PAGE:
Step 16 For the Translated Source Address, click the browse button to add a new network object for the PAT address in the Browse Translated Source Address dialog box.

a. Add the new network object.

 

b. Define the PAT address, and click OK .

 

c. Choose the new network object by double-clicking it. Click OK to return to the NAT configuration.

 

Step 17 For the Translated Destination Address, type the name of the Original Destination Address (TelnetWebServer) or click the browse button to choose it.

Because you do not want to translate the destination address, you need to configure identity NAT for it by specifying the same address for the Original and Translated destination addresses.

 

Step 18 Click OK to add the rule to the NAT table.

Step 19 Click Apply .


 

Feature History for Twice NAT

Table 5-1 lists each feature change and the platform release in which it was implemented. ASDM is backwards-compatible with multiple platform releases, so the specific ASDM release in which support was added is not listed.

 

Table 5-1 Feature History for Twice NAT

Feature Name
Platform Releases
Feature Information

Twice NAT

8.3(1)

Twice NAT lets you identify both the source and destination address in a single rule.

We modified the following screen: Configuration > Firewall > NAT Rules.

Identity NAT configurable proxy ARP and route lookup

8.4(2)/8.5(1)

In earlier releases for identity NAT, proxy ARP was disabled, and a route lookup was always used to determine the egress interface. You could not configure these settings. In 8.4(2) and later, the default behavior for identity NAT was changed to match the behavior of other static NAT configurations: proxy ARP is enabled, and the NAT configuration determines the egress interface (if specified) by default. You can leave these settings as is, or you can enable or disable them discretely. Note that you can now also disable proxy ARP for regular static NAT.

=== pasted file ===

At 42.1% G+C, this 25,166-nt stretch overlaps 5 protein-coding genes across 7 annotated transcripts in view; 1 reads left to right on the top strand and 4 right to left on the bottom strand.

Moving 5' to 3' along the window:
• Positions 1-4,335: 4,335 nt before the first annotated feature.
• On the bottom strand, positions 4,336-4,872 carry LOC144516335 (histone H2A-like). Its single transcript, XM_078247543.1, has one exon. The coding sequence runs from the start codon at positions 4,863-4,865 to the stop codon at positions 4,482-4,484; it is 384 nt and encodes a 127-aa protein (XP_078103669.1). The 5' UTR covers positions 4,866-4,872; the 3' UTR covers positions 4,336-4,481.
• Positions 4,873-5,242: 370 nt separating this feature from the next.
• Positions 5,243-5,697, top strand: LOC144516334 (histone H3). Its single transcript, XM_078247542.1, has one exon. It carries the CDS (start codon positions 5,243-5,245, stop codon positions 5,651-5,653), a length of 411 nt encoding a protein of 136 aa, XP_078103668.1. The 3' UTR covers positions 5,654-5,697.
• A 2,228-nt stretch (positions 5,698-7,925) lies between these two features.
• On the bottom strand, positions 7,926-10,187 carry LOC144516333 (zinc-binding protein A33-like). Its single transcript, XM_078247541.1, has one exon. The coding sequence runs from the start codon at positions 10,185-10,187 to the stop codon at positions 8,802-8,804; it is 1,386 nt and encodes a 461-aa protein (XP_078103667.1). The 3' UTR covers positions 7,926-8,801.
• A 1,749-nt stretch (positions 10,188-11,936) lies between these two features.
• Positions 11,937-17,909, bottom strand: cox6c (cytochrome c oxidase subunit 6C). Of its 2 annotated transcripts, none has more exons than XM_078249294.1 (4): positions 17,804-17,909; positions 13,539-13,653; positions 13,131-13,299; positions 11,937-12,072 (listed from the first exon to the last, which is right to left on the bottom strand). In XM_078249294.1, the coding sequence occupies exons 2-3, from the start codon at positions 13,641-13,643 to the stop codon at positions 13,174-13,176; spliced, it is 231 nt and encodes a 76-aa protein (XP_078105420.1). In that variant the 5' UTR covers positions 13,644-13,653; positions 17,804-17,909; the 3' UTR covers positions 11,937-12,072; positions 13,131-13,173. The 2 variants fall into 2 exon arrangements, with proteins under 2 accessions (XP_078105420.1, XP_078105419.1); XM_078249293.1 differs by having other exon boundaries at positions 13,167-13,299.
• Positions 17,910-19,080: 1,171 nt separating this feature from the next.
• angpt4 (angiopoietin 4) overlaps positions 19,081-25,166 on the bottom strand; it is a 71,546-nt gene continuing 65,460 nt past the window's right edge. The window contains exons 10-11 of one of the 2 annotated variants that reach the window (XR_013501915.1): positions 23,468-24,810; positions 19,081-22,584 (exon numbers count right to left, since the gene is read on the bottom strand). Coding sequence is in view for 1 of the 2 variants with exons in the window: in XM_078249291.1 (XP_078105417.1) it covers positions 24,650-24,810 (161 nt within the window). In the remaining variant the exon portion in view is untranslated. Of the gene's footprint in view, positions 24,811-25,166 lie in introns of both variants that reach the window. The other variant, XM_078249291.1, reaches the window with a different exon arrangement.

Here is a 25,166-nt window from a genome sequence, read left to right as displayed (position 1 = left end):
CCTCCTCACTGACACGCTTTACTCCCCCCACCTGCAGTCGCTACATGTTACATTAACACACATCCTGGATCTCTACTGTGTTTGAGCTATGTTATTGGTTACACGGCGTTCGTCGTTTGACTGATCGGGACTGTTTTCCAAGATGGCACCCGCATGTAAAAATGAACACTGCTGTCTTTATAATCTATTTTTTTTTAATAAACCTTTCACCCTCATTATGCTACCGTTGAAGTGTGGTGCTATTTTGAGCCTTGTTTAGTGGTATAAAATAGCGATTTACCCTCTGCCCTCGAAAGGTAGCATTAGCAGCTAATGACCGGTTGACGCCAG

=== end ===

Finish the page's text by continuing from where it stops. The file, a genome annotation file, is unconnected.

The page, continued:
For pre-8.3 configurations, the migration of NAT exempt rules (the nat 0 access-list command) to 8.4(2) and later now includes the following keywords to disable proxy ARP and to use a route lookup: no-proxy-arp and route-lookup . The unidirectional keyword that was used for migrating to 8.3(2) and 8.4(1) is no longer used for migration. When upgrading to 8.4(2) from 8.3(1), 8.3(2), and 8.4(1), all identity NAT configurations will now include the no-proxy-arp and route-lookup keywords, to maintain existing functionality. The unidirectional keyword is removed.

We modified the following screen: Configuration > Firewall > NAT Rules > Add/Edit NAT Rule

PAT pool and round robin address assignment

8.4(2)/8.5(1)

You can now specify a pool of PAT addresses instead of a single address. You can also optionally enable round-robin assignment of PAT addresses instead of first using all ports on a PAT address before using the next address in the pool. These features help prevent a large number of connections from a single PAT address from appearing to be part of a DoS attack and makes configuration of large numbers of PAT addresses easy.

We modified the following screens: Configuration > Firewall > NAT Rules > Add/Edit NAT Rule.

Round robin PAT pool allocation uses the same IP address for existing hosts

8.4(3)

When using a PAT pool with round robin allocation, if a host has an existing connection, then subsequent connections from that host will use the same PAT IP address if ports are available.

We did not modify any screens.

This feature is not available in 8.5(1) or 8.6(1).

Flat range of PAT ports for a PAT pool

8.4(3)

If available, the real source port number is used for the mapped port. However, if the real port is not available, by default the mapped ports are chosen from the same range of ports as the real port number: 0 to 511, 512 to 1023, and 1024 to 65535. Therefore, ports below 1024 have only a small PAT pool.